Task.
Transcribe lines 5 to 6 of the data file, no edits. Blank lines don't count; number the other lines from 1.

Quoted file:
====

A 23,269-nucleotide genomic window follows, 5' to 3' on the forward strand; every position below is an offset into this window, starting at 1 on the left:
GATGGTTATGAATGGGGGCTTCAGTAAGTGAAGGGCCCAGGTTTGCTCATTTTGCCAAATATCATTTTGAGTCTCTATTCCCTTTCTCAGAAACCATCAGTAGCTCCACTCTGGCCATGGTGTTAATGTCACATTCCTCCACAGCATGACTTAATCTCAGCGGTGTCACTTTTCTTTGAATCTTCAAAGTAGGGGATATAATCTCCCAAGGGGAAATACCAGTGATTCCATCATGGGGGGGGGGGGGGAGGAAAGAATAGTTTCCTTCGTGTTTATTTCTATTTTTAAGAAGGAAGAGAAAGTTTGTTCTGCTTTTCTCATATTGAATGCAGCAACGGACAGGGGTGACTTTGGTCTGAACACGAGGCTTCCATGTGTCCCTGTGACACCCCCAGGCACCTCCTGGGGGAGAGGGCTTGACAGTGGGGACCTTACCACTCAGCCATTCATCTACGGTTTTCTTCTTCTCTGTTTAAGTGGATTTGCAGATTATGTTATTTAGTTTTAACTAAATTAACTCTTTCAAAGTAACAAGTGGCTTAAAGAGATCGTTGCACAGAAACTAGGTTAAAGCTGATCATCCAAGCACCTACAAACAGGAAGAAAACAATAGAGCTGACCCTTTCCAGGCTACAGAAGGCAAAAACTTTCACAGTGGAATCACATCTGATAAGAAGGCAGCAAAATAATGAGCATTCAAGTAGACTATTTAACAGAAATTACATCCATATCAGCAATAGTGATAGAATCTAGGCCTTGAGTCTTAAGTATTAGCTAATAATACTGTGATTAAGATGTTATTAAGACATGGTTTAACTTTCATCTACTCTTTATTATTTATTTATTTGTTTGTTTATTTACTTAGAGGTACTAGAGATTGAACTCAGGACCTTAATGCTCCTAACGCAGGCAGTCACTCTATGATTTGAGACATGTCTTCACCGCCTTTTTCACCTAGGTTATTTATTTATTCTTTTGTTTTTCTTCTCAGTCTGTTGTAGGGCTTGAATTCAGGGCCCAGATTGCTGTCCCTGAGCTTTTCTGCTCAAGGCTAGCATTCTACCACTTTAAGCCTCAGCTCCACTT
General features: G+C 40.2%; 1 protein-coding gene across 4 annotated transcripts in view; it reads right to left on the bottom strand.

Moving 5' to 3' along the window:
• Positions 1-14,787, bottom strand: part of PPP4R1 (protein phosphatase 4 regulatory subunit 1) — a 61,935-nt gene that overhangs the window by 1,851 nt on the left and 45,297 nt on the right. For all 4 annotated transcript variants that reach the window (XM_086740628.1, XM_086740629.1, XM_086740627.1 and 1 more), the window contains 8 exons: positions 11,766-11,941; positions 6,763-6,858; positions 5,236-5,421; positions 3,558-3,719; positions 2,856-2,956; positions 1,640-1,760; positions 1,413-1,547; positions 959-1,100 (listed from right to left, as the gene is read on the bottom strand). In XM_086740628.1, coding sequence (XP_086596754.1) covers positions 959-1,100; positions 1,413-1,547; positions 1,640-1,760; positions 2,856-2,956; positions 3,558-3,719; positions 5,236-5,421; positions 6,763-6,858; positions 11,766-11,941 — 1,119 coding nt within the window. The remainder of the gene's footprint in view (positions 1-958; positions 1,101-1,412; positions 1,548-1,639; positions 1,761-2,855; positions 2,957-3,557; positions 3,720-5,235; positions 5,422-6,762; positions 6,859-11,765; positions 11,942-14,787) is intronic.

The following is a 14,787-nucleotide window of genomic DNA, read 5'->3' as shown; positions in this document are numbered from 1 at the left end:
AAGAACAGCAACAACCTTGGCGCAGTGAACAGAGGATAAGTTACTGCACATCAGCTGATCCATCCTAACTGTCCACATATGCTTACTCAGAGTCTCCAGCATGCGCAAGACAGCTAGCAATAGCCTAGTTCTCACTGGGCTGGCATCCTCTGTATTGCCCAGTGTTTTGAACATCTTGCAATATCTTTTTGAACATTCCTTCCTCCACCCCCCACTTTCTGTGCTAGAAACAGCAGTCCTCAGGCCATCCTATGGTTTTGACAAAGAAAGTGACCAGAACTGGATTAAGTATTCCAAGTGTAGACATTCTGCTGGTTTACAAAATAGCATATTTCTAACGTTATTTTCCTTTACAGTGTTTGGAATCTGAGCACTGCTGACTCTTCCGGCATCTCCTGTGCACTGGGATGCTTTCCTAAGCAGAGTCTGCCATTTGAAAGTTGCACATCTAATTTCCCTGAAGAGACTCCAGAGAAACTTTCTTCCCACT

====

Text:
• Positions 1-14,787, bottom strand: part of PPP4R1 (protein phosphatase 4 regulatory subunit 1) — a 61,935-nt gene that overhangs the window by 1,851 nt on the left and 45,297 nt on the right. For all 4 annotated transcript variants that reach the window (XM_086740628.1, XM_086740629.1, XM_086740627.1 and 1 more), the window contains 8 exons: positions 11,766-11,941; positions 6,763-6,858; positions 5,236-5,421; positions 3,558-3,719; positions 2,856-2,956; positions 1,640-1,760; positions 1,413-1,547; positions 959-1,100 (listed from right to left, as the gene is read on the bottom strand). In XM_086740628.1, coding sequence (XP_086596754.1) covers positions 959-1,100; positions 1,413-1,547; positions 1,640-1,760; positions 2,856-2,956; positions 3,558-3,719; positions 5,236-5,421; positions 6,763-6,858; positions 11,766-11,941 — 1,119 coding nt within the window. The remainder of the gene's footprint in view (positions 1-958; positions 1,101-1,412; positions 1,548-1,639; positions 1,761-2,855; positions 2,957-3,557; positions 3,720-5,235; positions 5,422-6,762; positions 6,859-11,765; positions 11,942-14,787) is intronic.

The following is a 14,787-nucleotide window of genomic DNA, read 5'->3' as shown; positions in this document are numbered from 1 at the left end: